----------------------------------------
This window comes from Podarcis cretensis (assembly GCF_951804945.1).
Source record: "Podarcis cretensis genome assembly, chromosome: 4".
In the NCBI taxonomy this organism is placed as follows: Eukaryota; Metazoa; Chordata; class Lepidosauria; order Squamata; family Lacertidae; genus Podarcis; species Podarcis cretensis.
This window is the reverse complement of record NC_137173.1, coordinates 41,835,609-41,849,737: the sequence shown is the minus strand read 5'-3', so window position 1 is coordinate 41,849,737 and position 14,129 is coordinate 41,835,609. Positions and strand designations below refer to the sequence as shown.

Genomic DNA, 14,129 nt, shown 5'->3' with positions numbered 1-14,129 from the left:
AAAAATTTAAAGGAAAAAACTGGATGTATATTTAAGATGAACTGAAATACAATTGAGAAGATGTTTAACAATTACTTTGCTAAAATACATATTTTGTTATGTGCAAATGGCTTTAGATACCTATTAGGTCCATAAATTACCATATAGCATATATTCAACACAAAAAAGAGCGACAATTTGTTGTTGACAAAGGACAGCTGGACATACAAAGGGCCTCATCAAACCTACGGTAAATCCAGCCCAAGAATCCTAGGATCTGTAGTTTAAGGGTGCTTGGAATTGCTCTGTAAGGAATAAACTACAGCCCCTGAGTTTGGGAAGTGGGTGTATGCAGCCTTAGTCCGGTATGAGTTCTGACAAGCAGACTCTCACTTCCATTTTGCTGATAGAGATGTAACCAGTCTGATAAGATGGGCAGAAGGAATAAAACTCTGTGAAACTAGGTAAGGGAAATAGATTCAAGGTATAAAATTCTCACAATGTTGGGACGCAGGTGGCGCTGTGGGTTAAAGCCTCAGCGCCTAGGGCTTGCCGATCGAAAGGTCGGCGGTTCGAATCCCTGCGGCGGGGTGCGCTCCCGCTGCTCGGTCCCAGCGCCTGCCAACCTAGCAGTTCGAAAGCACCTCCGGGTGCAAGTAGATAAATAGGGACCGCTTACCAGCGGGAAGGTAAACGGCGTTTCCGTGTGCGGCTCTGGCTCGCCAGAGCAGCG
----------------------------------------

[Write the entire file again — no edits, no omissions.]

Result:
This window comes from Podarcis cretensis (assembly GCF_951804945.1).
Source record: "Podarcis cretensis genome assembly, chromosome: 4".
In the NCBI taxonomy this organism is placed as follows: Eukaryota; Metazoa; Chordata; class Lepidosauria; order Squamata; family Lacertidae; genus Podarcis; species Podarcis cretensis.
This window is the reverse complement of record NC_137173.1, coordinates 41,835,609-41,849,737: the sequence shown is the minus strand read 5'-3', so window position 1 is coordinate 41,849,737 and position 14,129 is coordinate 41,835,609. Positions and strand designations below refer to the sequence as shown.

Genomic DNA, 14,129 nt, shown 5'->3' with positions numbered 1-14,129 from the left:
AAAAATTTAAAGGAAAAAACTGGATGTATATTTAAGATGAACTGAAATACAATTGAGAAGATGTTTAACAATTACTTTGCTAAAATACATATTTTGTTATGTGCAAATGGCTTTAGATACCTATTAGGTCCATAAATTACCATATAGCATATATTCAACACAAAAAAGAGCGACAATTTGTTGTTGACAAAGGACAGCTGGACATACAAAGGGCCTCATCAAACCTACGGTAAATCCAGCCCAAGAATCCTAGGATCTGTAGTTTAAGGGTGCTTGGAATTGCTCTGTAAGGAATAAACTACAGCCCCTGAGTTTGGGAAGTGGGTGTATGCAGCCTTAGTCCGGTATGAGTTCTGACAAGCAGACTCTCACTTCCATTTTGCTGATAGAGATGTAACCAGTCTGATAAGATGGGCAGAAGGAATAAAACTCTGTGAAACTAGGTAAGGGAAATAGATTCAAGGTATAAAATTCTCACAATGTTGGGACGCAGGTGGCGCTGTGGGTTAAAGCCTCAGCGCCTAGGGCTTGCCGATCGAAAGGTCGGCGGTTCGAATCCCTGCGGCGGGGTGCGCTCCCGCTGCTCGGTCCCAGCGCCTGCCAACCTAGCAGTTCGAAAGCACCTCCGGGTGCAAGTAGATAAATAGGGACCGCTTACCAGCGGGAAGGTAAACGGCGTTTCCGTGTGCGGCTCTGGCTCGCCAGAGCAGCG